Supermassive black hole seeds from sub-keV dark matter


Vincent, A. (2024). Supermassive black hole seeds from sub-keV dark matter. Perimeter Institute. https://pirsa.org/24020074


Vincent, Aaron. Supermassive black hole seeds from sub-keV dark matter. Perimeter Institute, Feb. 27, 2024, https://pirsa.org/24020074


          @misc{ pirsa_PIRSA:24020074,
            doi = {10.48660/24020074},
            url = {https://pirsa.org/24020074},
            author = {Vincent, Aaron},
            keywords = {Cosmology},
            language = {en},
            title = {Supermassive black hole seeds from sub-keV dark matter},
            publisher = {Perimeter Institute},
            year = {2024},
            month = {feb},
            note = {PIRSA:24020074 see, \url{https://pirsa.org}}

Aaron Vincent Queen's University

Talk Type Conference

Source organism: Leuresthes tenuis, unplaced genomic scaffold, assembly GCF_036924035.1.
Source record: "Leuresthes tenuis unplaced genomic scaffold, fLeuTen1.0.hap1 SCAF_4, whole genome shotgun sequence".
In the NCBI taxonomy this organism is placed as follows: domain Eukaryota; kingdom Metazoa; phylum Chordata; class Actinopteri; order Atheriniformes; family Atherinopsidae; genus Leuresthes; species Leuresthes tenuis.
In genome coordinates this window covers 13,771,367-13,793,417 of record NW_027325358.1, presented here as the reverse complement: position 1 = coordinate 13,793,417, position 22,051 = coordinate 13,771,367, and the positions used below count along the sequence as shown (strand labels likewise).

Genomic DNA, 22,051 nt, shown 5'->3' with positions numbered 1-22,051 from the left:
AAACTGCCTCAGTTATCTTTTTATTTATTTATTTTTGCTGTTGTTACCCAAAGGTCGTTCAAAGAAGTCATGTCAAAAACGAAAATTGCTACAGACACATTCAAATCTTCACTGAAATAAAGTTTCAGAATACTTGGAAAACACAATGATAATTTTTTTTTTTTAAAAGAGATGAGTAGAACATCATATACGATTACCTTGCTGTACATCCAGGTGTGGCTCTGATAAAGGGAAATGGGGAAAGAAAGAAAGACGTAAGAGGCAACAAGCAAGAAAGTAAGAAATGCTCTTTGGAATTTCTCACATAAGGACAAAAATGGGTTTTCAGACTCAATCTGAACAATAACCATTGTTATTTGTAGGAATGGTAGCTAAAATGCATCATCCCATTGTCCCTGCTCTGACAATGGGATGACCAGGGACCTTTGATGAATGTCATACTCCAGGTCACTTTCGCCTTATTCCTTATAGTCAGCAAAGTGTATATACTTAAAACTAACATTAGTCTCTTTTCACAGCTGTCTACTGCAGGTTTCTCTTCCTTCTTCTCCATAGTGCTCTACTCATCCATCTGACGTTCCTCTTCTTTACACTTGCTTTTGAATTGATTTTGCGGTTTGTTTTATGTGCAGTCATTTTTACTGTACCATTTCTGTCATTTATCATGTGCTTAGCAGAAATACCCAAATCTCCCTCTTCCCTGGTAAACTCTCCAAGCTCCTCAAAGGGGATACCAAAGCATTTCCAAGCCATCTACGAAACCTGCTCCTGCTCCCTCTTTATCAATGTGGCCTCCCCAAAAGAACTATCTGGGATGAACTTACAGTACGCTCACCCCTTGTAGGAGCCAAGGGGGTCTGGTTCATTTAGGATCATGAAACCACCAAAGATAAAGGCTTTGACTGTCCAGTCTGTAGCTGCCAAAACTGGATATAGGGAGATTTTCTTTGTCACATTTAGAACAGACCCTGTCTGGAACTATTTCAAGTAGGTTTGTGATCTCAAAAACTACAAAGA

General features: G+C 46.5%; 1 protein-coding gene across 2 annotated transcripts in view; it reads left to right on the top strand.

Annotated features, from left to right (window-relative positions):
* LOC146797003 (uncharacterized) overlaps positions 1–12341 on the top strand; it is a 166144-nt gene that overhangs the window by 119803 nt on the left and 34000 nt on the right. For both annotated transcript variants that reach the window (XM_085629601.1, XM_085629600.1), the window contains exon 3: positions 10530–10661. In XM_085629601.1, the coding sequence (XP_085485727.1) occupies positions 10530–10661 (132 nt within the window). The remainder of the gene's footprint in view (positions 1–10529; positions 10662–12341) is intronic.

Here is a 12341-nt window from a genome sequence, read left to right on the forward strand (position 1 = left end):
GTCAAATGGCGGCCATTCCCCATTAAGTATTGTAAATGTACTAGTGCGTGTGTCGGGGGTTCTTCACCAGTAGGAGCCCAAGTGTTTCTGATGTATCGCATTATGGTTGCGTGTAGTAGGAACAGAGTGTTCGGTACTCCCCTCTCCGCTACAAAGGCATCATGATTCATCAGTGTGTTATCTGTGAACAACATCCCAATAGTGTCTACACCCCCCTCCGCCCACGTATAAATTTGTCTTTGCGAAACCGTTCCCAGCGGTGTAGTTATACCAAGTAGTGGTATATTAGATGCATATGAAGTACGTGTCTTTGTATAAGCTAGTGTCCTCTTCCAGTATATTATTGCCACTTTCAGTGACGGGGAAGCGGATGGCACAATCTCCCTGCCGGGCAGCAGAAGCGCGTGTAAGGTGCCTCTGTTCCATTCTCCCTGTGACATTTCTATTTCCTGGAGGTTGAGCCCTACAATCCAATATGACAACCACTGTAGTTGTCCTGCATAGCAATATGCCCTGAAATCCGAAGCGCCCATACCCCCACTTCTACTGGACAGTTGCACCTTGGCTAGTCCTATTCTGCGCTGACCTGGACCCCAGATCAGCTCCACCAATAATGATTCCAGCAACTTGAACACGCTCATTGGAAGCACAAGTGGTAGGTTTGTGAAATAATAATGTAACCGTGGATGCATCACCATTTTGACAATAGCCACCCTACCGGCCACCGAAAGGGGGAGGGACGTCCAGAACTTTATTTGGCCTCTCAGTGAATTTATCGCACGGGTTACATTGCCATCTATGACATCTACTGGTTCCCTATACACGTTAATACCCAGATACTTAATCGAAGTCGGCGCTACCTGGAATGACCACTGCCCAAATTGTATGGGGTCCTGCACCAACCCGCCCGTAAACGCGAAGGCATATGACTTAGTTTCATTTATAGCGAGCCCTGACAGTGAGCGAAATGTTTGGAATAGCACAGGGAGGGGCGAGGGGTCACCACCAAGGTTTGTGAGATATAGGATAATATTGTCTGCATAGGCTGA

Quasars observed at redshifts z∼6−7.5 are powered by supermassive black holes which are too large to have grown from early stellar remnants without efficient super-Eddington accretion. A proposal for alleviating this tension is for dust and metal-free gas clouds to have undergone a process of direct collapse, producing black hole seeds of mass Mseed∼105M⊙ around redshift z∼17. For direct collapse to occur, a large flux of UV photons must exist to photodissociate molecular hydrogen, allowing the gas to cool slowly and avoid fragmentation. We investigate the possibility of sub-keV mass dark matter decaying or annihilating to produce the UV flux needed to cause direct collapse. We find that annihilating dark matter with a mass in the range of 13.6 eV≤mdm≤20 eV can produce the required flux while avoiding existing constraints. A non-thermally produced dark matter particle which comprises the entire dark matter abundance requires a thermally averaged cross section of ⟨σv⟩∼10−35 cm3/s. Alternatively, the flux could originate from a thermal relic which comprises only a fraction ∼10−9 of the total dark matter density. Decaying dark matter models which are unconstrained by independent astrophysical observations are unable to sufficiently suppress molecular hydrogen, except in gas clouds embedded in dark matter halos which are larger, cuspier, or more concentrated than current simulations predict. Lastly, we explore how our results could change with the inclusion of full three-dimensional effects. Notably, we demonstrate that if the H2 self-shielding is less than the conservative estimate used in this work, the range of both annihilating and decaying dark matter models which can cause direct collapse is significantly increased.